Religious values of physicians affect their clinical practice: A meta-analysis of individual participant data from 7 countries

Alex Kappel Kørup*, Jens Søndergaard, Giancarlo Lucchetti, Parameshwaran Ramakrishnan, Klaus Baumann, Eunmi Lee, Eckhard Frick, Arndt Büssing, Nada A Alyousefi, Azimatul Karimah, Esther Schouten, Inga Wermuth, Niels Christian Hvidt

*Kontaktforfatter

Publikation: Bidrag til tidsskriftTidsskriftartikelForskningpeer review

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Abstract

BACKGROUND:
Observational studies indicate that religious values of physicians influence clinical practice. The aim of this study was to test prior hypotheses of prevalence of this influence using a meta-analysis design.

METHODS:
Based on a systematic literature search we performed individual participant data meta-analysis (IPDMA) on data based on 2 preselected questionnaires. Ten samples from 7 countries remained after exclusion (n = 3342). IPDMA was performed using a random-effects model with 2 summary measures: the mean value of the scale "Religiosity of Health Professionals"; and a dichotomized value of the question "My religious beliefs influence my practice of medicine." Also, a sensitivity analysis was performed using a mixed-models design controlling for confounders.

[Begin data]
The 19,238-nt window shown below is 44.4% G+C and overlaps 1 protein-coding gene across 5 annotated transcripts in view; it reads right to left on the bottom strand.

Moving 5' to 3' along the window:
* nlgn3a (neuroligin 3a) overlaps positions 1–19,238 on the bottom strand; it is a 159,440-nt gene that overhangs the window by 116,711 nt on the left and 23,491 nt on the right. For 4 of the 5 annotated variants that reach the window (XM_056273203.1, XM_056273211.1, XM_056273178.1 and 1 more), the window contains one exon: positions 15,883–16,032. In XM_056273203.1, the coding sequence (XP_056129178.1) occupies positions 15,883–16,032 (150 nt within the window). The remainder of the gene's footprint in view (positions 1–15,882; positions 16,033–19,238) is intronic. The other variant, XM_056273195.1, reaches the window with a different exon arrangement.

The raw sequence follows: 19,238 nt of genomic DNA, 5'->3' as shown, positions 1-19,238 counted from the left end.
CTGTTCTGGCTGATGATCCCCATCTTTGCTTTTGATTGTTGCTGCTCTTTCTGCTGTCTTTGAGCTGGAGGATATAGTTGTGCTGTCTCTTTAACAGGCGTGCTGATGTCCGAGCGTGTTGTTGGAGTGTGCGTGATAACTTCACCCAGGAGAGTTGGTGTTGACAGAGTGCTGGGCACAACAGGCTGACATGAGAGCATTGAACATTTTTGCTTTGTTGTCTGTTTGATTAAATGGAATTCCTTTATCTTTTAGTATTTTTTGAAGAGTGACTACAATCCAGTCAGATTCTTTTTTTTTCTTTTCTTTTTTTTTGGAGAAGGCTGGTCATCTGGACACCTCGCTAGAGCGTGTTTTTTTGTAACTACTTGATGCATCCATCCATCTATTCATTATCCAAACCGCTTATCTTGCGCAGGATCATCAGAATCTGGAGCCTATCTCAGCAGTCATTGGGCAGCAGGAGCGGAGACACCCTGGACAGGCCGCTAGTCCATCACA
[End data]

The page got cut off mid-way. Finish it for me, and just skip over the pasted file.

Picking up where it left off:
RESULTS:
Mean score of religiosity (95% confidence interval [CI]) was significantly lower in the European subgroup (8.46 [6.96-9.96]) compared with the Asian samples India (10.46 [9.82-10.21]) and Indonesia (12.52 [12.19-12.84]), whereas Brazil (9.76 [9.54-9.99]) and USA (10.02 [9.82-10.21]) were placed in between. The proportion of the European physicians who agreed to the statement "My religious beliefs influence my practice of medicine" (95% CI) was 42% (26%-59%) compared with Brazil (36% [29%-43%]), USA (57% [54%-60%]), India (58% [52%-63%]), and Indonesia (91% [84%-95%]).

CONCLUSIONS:
Although large cross-cultural variations existed in the samples, 50% of physicians reported to be influenced by their religious beliefs. Religiosity and influence of religious beliefs were most pronounced in India, Indonesia, and a European faith-based hospital. Education regimes of current and future physicians should encompass this influence, and help physicians learn how their personal values influence their clinical practice.
OriginalsprogEngelsk
Artikelnummere17265
TidsskriftMedicine
Vol/bind98
Udgave nummer38
ISSN0025-7974
DOI
StatusUdgivet - sep. 2019

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